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September 2012

Can Social Enterprise Contribute to Inclusive Growth in Middle East & North Africa?

Kirsten Spainhower's picture

Before the Arab Spring, numerous Middle East and North Africa (MENA) countries appeared to be performing well on several developmental fronts, showing impressive growth rates and improving business climate indicators. However, many of those who took to the streets believed that this growth only benefited a privileged minority. In that context, the Development Marketplace (DM) team is publishing a series of blog posts that aim to stir a debate and discussion to explore how the MENA region can adopt a new development model for competitive economies to create decent jobs while promoting sustainable development, social justice and equity.

The purpose of the blog series will be to help us all gain better understanding of the potential, opportunities and challenges facing inclusive business, inclusive finance and social entrepreneurship in the region. The blog posts will be released periodically leading to the launch of the Egypt DM Competition. The Call for Proposals is scheduled to be released and circulated the first week of November 2012.

Africa’s Learning Crisis

Shanta Devarajan's picture

Hardly a week goes by without someone pointing out that, despite being enrolled in school, many of Africa’s primary school-age children don’t seem to be learning very much. 

Today’s salvo is from the Brookings Institution’s Center for Universal Education, whose Africa Learning Barometer estimates that 61 million children (half of the primary school-age population) “will reach their adolescent years without being able to read, write or perform basic numeracy tasks.”  

Last week, my colleagues Elizabeth King and Ritva Reinikka called on Africa’s education system to “put learning first for all students.”  We have documented disappointing learning outcomes in Tanzania on this blog.  Despite being a middle-income country and having substantially increased public spending on education, South Africa’s performance in standardized tests is below the average for African countries.

Quote of the Week: Michael Ignatieff

Sina Odugbemi's picture

“So we come out of the Rushdie affair with one thing in common: democratic life together is a hard bargain. Each of us, Muslim believer and secular liberal, wishes the other were different. But we are not, and living together requires us to accept what we cannot change.”

--Michael Ignatieff, Financial Times, September 14, 2012. The lessons from Rushdie’s fatwa years.

Welcome to the New Youthink!

Ravi Kumar's picture

Sirikarn, a Thai university student, opted for a bachelor's degree taught in English. English language skills open more job opportunities and make further education abroad possible. Photo: Gerhard Jörén / World Bank

Welcome to the new blog for Youthink! -- where youth from around the world can share ideas and stories on global development.

As you can see, we’ve made some changes from the previous Youthink! site. With our new blog home, we hope to increase engagement with you and make it easier than ever to share ideas and learn about development.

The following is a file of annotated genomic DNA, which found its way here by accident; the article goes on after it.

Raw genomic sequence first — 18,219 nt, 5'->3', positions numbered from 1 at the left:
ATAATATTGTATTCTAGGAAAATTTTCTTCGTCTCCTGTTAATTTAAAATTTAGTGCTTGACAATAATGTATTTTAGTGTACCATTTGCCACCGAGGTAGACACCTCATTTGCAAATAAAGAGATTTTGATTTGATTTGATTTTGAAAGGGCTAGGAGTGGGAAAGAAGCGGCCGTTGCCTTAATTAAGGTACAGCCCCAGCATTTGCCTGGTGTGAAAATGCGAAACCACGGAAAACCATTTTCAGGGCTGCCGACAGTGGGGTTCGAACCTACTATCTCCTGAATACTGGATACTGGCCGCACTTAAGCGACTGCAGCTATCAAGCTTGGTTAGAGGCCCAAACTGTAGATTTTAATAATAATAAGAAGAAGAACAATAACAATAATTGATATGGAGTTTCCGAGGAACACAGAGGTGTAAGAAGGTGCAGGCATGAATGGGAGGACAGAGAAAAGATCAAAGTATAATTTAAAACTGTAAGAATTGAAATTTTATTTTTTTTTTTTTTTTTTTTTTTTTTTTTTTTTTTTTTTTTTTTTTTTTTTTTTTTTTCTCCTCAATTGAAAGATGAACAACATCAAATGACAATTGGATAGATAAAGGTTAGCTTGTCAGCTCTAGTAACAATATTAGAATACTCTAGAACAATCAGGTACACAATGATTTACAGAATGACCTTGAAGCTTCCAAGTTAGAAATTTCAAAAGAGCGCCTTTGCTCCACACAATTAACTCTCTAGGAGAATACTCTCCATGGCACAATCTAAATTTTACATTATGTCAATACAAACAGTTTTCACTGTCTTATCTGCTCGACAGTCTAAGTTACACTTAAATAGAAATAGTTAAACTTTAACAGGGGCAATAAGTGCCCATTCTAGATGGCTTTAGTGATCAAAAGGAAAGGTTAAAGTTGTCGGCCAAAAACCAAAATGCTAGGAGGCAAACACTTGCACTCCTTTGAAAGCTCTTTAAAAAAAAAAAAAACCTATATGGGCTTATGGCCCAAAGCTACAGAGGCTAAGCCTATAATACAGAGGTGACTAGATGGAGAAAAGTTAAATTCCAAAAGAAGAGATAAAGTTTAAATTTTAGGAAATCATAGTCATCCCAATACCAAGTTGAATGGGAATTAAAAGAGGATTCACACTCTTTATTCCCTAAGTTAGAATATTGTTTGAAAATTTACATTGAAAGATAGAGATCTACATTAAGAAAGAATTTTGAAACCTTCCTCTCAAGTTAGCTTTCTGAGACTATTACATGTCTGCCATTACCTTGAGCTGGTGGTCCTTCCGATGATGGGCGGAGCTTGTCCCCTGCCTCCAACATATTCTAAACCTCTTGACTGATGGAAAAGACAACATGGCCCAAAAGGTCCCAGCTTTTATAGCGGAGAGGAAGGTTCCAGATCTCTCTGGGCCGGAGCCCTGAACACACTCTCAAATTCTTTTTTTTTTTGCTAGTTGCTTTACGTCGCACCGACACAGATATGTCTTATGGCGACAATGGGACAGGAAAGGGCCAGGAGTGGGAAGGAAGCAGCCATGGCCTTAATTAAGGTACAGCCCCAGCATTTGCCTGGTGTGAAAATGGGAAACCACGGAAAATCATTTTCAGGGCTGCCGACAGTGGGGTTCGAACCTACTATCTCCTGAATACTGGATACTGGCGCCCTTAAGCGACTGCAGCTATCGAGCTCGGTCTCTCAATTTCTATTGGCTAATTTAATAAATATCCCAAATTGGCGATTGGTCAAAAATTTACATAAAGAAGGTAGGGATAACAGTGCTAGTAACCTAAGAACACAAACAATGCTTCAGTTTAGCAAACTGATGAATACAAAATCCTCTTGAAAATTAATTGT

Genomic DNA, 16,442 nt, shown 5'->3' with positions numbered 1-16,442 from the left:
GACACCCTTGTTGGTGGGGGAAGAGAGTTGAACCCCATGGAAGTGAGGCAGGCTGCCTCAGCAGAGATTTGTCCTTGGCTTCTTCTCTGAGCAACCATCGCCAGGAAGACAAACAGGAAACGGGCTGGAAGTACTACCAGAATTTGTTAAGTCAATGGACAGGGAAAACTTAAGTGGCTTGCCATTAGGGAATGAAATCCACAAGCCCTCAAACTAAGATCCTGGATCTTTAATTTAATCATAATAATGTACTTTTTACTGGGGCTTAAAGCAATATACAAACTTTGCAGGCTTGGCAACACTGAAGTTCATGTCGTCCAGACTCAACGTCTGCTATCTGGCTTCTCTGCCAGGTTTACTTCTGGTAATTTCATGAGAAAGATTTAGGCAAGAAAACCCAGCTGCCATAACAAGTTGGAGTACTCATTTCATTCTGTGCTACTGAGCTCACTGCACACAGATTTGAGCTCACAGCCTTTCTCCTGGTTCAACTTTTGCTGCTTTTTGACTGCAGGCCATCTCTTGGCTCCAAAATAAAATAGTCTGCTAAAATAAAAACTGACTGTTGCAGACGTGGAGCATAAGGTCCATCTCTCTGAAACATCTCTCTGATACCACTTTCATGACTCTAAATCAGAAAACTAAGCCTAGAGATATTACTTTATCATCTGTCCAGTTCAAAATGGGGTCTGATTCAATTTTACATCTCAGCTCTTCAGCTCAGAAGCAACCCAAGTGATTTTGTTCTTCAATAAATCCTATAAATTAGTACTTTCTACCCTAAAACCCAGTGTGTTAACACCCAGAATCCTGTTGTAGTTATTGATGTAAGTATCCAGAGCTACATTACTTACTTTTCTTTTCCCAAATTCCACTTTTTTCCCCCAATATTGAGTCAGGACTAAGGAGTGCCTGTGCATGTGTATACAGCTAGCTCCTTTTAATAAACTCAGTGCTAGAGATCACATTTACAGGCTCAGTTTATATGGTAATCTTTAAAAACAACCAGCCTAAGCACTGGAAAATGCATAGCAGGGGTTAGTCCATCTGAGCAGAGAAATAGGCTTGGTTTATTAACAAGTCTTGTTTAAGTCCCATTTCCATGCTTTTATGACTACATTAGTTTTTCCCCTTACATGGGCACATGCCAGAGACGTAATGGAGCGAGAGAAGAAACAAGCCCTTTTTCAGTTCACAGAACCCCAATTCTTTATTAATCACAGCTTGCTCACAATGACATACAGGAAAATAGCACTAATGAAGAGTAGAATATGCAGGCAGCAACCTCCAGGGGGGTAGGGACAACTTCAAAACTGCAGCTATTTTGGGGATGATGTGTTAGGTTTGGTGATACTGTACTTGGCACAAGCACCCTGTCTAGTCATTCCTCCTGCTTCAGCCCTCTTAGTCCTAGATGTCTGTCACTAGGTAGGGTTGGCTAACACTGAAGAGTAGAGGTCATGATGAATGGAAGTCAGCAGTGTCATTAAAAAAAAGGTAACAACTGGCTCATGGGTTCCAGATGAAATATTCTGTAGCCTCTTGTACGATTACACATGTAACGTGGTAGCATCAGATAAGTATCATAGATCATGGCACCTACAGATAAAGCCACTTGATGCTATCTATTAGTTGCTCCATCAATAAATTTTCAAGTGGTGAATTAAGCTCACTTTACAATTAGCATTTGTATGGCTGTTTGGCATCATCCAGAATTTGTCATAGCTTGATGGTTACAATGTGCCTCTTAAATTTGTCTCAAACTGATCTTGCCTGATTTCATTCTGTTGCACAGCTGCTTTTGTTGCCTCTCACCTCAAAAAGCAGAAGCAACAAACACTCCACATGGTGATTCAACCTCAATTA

Our Cities Will Define Our Future

Dan Hoornweg's picture

After the post was vacant for more than a year, Jennifer Keesmaat started this month as the Chief Planner for the City of Toronto. One of the first things she did was write an excellent article in the local newspaper arguing ‘our cities will define our future’. She makes the case for Toronto – but the same argument can be made globally and even more strongly for cities like Jakarta, Lagos, Sao Paulo, Belo Horizonte, Nanjing and Kunming. We are truly in the thick of the Urban Century; we are building cities at a faster rate than ever before, and increasingly these cities are defining our and our children’s future.

Better Human Resource Policies in Apparel

Gladys Lopez-Acevedo's picture

"Made in Cambodia" by @ndres1, 2010.

Traditionally, policy makers have focused on creating jobs to reduce poverty, but jobs alone may not be sufficient. Job quality also matters, although creating "good" jobs is a huge challenge given the advent of global supply chains, which link thousands of firms extending across cultural and political boundaries.  As it turns out, we are learning that good human resource policies may tip the scales.

Friday links September 14: Cash transfers and sexual activity/food security, CDDs, Facebook causes voting, and more…

David McKenzie's picture

·         Essential reading this week: The Boston Review has an excellent feature on early interventions to promote social mobility, with the lead article by Jim Heckman. I never realized quite how small the samples of the famous early childhood studies are – treatment group of 58 kids in the Perry Preschool program and 65 in the control group.

Why are so many Americans unbanked?

Leora Klapper's picture

 The  U.S. Federal Deposit Insurance Corp. released a study yesterday reporting that 17 million adults – or 7% of the adult population - live in an unbanked household. In fact, because they use the household as the unit of measurement, the FDIC considers this to be a lower-bound estimate of the number of unbanked adults living in America. The finding is therefore consistent with the World Bank Development Research Group’s Global Findex database which finds that 12% of American adults are unbanked. Both data sources consider an adult to be unbanked if they do not have an account at a formal financial institution.


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